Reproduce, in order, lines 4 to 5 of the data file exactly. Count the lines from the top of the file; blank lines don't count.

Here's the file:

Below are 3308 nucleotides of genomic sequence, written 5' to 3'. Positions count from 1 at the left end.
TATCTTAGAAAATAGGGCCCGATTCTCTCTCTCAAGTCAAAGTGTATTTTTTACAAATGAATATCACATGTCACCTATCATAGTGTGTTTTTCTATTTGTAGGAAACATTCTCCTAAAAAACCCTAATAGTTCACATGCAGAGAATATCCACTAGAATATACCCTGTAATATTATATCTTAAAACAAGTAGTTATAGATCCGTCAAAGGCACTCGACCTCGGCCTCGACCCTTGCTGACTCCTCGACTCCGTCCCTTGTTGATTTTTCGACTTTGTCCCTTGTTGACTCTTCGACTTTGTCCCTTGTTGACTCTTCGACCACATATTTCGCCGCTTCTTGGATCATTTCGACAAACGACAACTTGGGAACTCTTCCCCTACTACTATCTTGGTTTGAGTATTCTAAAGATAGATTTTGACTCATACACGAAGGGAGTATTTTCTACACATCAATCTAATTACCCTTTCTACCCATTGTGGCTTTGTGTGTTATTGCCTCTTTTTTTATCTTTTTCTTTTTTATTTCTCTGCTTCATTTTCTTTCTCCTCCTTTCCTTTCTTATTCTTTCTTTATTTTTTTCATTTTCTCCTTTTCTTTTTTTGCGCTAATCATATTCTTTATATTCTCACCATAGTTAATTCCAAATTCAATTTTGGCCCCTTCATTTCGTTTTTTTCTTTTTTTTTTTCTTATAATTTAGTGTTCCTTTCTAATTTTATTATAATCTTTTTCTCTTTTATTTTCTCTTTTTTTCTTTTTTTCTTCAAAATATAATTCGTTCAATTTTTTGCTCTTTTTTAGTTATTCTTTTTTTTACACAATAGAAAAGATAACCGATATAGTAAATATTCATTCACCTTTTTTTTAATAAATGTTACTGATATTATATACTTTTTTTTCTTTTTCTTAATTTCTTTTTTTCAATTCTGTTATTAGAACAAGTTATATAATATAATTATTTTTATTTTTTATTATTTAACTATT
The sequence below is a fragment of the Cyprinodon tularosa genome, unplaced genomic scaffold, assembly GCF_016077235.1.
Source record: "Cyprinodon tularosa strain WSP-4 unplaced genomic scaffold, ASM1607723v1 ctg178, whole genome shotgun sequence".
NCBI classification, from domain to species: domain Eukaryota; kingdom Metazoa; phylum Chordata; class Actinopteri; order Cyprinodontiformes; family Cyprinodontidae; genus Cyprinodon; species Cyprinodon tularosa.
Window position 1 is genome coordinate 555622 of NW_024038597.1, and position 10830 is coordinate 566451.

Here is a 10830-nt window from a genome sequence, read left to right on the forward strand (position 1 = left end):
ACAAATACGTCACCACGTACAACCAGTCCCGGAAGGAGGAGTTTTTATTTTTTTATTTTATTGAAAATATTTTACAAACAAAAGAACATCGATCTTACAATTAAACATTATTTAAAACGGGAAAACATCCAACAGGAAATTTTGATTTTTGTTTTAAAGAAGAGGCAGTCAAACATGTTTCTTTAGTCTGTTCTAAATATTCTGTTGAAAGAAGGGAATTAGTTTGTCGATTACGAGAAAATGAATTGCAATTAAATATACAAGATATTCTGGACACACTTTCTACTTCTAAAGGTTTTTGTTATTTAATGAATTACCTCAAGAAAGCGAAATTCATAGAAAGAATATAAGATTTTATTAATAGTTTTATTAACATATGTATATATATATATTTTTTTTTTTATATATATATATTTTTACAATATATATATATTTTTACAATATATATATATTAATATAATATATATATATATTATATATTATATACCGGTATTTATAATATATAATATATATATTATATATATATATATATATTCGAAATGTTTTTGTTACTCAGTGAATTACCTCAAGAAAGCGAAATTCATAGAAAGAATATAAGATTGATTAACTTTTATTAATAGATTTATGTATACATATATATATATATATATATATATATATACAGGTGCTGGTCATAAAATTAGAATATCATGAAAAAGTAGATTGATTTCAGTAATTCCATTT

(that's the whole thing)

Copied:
Source record: "Cyprinodon tularosa strain WSP-4 unplaced genomic scaffold, ASM1607723v1 ctg178, whole genome shotgun sequence".
NCBI classification, from domain to species: domain Eukaryota; kingdom Metazoa; phylum Chordata; class Actinopteri; order Cyprinodontiformes; family Cyprinodontidae; genus Cyprinodon; species Cyprinodon tularosa.